Travels

Less is more in Louvre Lens

Posted

Wednesday 8 May 2019

Firstly, Joyeux Fête de la Victoire. It’s VE Day and a national holiday here in France.

Yes, I’ve left Belgium. Yesterday evening I attended the Last Post ceremony again after a ride around the walls of Ypres. The ride brought me to the top of the Menin Gate.

Though I could have gone down the steps to watch from within the arch, it was good to see and hear it from another perspective.

It was well attended again, the road was lined with coaches and there were several student groups.

And, yes, those are hot air balloons in the background.

I’m now just over an hour south, in Lens. No, I’d not heard of it either. (How presumptuous!) I had Lille listed to visit – I had heard of it – but searches for motorhome parking yielded nothing apart from other people saying they couldn’t find a site either. I also picked up that Lille has a high crime rate; perhaps the two things are related.

Returning to the map, I saw Lens was nearby. It had a couple of motorhome places, both free, with available services at a small charge from a vending station if you want water or power – 3€ gets half an hour of both. Dumping grey or black water is free. Very civilised, this is the French way!

I am sited by a huge park with many lakes.

Lovely. I digress.

Apart from the overnight, why Lens, I hear you ask? I googled ‘visit Lens’ and it has the highest slag heaps in Europe! What’s not to like? Seriously, the mining area is a UNESCO World Heritage Site. No, seriously!

Appealing though the heaps may be, I’ll maybe have a look tomorrow. Today I went to Louvre-Lens. Now, who knew the Louvre had a gallery in Lens? Not me.

Because of criticism that French art and culture was limited to Paris, a plan was launched to build a Louvre satellite museum in one of the 22 regions. Only the Nord-Pas-de-Calais applied for the museum and Lens was chosen as the recipient city.

The museum site was chosen in hopes of reversing the fortunes of the depressed Lens mining community, which was devastated by both World Wars, the Nazi occupation, and suffered multiple mining catastrophes, including the Courrières mine disaster, which caused the death of 1,099 miners in 1906, the worst in European history. There was also a 1974 tragedy killing 42 miners. The last mine in Lens closed in 1986, which caused the unemployment rate to rise well above the French national average.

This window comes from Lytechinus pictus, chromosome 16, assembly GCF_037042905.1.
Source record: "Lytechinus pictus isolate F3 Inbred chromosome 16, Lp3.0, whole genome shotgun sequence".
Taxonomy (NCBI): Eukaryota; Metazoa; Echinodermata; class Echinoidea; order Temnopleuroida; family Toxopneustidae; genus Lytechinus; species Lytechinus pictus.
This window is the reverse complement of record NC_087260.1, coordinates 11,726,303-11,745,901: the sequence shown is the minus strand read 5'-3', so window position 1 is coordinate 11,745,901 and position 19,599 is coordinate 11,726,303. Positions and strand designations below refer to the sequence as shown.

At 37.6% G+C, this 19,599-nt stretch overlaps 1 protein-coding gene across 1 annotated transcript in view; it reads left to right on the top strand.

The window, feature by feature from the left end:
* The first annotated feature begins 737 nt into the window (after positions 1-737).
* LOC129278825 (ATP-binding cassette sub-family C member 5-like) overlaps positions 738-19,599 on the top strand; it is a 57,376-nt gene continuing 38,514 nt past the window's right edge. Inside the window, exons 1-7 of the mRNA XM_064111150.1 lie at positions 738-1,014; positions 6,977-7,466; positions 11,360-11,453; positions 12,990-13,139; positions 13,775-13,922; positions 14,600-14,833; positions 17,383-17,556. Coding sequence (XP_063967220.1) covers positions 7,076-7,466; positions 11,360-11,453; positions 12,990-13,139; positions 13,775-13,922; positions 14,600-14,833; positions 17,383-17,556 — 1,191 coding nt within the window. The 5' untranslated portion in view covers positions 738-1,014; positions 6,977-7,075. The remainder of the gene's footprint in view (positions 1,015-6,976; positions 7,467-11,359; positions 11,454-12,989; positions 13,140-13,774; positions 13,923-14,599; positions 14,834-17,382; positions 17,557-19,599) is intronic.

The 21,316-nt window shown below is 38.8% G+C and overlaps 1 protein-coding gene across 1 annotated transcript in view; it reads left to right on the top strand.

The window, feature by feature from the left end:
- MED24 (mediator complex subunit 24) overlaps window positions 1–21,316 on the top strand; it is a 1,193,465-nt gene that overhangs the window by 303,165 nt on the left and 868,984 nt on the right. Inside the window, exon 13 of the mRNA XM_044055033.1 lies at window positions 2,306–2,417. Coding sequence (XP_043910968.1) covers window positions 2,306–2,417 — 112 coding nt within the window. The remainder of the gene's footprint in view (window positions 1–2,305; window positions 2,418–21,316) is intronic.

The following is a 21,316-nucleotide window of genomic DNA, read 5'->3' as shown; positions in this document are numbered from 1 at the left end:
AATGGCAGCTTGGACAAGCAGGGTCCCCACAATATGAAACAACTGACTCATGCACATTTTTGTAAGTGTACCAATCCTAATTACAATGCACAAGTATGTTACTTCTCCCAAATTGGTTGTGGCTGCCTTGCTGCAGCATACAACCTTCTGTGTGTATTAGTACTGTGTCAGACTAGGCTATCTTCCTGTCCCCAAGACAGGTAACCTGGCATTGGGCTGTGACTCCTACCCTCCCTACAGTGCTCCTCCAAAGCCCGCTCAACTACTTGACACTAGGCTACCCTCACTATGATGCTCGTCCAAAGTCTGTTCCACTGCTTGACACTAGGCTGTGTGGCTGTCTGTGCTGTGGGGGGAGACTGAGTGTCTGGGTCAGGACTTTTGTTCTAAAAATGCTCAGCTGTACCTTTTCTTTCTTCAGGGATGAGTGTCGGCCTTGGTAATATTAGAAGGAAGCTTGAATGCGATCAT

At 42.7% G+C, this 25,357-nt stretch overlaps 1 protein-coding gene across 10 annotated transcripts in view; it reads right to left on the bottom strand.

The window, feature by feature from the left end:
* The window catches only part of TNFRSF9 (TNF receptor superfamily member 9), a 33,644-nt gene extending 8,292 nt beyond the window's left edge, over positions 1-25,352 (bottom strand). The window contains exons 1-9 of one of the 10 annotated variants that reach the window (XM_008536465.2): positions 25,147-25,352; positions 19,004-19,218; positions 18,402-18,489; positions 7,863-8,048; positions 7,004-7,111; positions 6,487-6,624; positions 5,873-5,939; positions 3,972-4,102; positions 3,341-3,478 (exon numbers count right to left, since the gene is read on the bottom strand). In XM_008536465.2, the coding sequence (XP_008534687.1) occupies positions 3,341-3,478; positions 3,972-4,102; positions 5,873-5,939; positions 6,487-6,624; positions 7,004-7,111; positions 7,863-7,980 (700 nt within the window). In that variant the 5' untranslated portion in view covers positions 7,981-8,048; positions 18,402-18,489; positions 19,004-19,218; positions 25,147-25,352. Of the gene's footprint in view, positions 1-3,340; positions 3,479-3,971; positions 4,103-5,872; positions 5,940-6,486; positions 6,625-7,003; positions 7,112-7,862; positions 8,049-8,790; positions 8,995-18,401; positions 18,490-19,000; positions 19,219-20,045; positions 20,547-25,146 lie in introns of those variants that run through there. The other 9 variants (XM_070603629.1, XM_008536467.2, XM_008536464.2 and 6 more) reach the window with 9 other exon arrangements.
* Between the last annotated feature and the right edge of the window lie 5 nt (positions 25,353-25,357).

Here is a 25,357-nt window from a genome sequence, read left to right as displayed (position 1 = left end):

Officials took inspiration from the economic transformation of Bilbao, on my list, which was enabled by the Guggenheim Museum.

The area is evocative of both South Wales and Cornwall, and the loss of historic employment in mining. Like them, Lens has received EU support for development and infrastructure. This is something I know they appreciate the EU for back home. (Ungrits teeth!)

(At this point I’m thinking this was going to be a short and easy blog! Two hours later…)

On to Louvre-Lens. It’s about 40 minutes walk from the van. I should have cycled but I thought I’d get a flavour of the town. It’s bland and patchy, but like any place in the UK which has had its industrial heart ripped out and where pockets of investment are being put back in. The gallery is a lovely building.

It has a permanent exhibition, beautifully set up in chronological order, showing select items from the Louvre’s collection.

Rather than over facing visitors with quantity, they have selected the very best of an era or culture. The quality, craftsmanship and detail was remarkable.

After days immersed in human destruction it was a relief to enjoy human creativity at its finest.

This permanent exhibition is free to visit. They also have short term exhibitions. Currently there is one on Homer, featuring artists interpretations of his poems.

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It left me as cold as the marble, but each to their own. I’m glad I’ve a good grounding in the classics, but it’s not what gets my juices flowing.

The whole experience is beautifully presented. Lovely grounds and great coffee in the cafe. Well worth a visit.

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